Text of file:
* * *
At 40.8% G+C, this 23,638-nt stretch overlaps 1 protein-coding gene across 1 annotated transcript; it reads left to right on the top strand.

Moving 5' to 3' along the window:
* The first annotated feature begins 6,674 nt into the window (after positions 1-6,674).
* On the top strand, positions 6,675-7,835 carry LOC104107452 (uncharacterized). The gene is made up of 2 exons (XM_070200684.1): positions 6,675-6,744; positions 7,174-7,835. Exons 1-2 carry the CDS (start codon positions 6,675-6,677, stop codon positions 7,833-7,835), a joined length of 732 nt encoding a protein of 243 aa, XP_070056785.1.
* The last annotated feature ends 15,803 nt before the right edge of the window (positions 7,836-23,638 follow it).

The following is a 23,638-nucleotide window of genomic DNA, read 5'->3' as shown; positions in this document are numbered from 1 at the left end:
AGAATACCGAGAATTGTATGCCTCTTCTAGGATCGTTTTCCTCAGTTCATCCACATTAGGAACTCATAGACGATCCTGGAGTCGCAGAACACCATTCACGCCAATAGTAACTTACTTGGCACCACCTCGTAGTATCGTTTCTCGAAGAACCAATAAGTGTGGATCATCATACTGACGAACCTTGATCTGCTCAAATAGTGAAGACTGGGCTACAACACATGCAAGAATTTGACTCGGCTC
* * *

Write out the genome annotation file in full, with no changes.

At 40.8% G+C, this 23,638-nt stretch overlaps 1 protein-coding gene across 1 annotated transcript; it reads left to right on the top strand.

Moving 5' to 3' along the window:
* The first annotated feature begins 6,674 nt into the window (after positions 1-6,674).
* On the top strand, positions 6,675-7,835 carry LOC104107452 (uncharacterized). The gene is made up of 2 exons (XM_070200684.1): positions 6,675-6,744; positions 7,174-7,835. Exons 1-2 carry the CDS (start codon positions 6,675-6,677, stop codon positions 7,833-7,835), a joined length of 732 nt encoding a protein of 243 aa, XP_070056785.1.
* The last annotated feature ends 15,803 nt before the right edge of the window (positions 7,836-23,638 follow it).

The following is a 23,638-nucleotide window of genomic DNA, read 5'->3' as shown; positions in this document are numbered from 1 at the left end:
AGAATACCGAGAATTGTATGCCTCTTCTAGGATCGTTTTCCTCAGTTCATCCACATTAGGAACTCATAGACGATCCTGGAGTCGCAGAACACCATTCACGCCAATAGTAACTTACTTGGCACCACCTCGTAGTATCGTTTCTCGAAGAACCAATAAGTGTGGATCATCATACTGACGAACCTTGATCTGCTCAAATAGTGAAGACTGGGCTACAACACATGCAAGAATTTGACTCGGCTC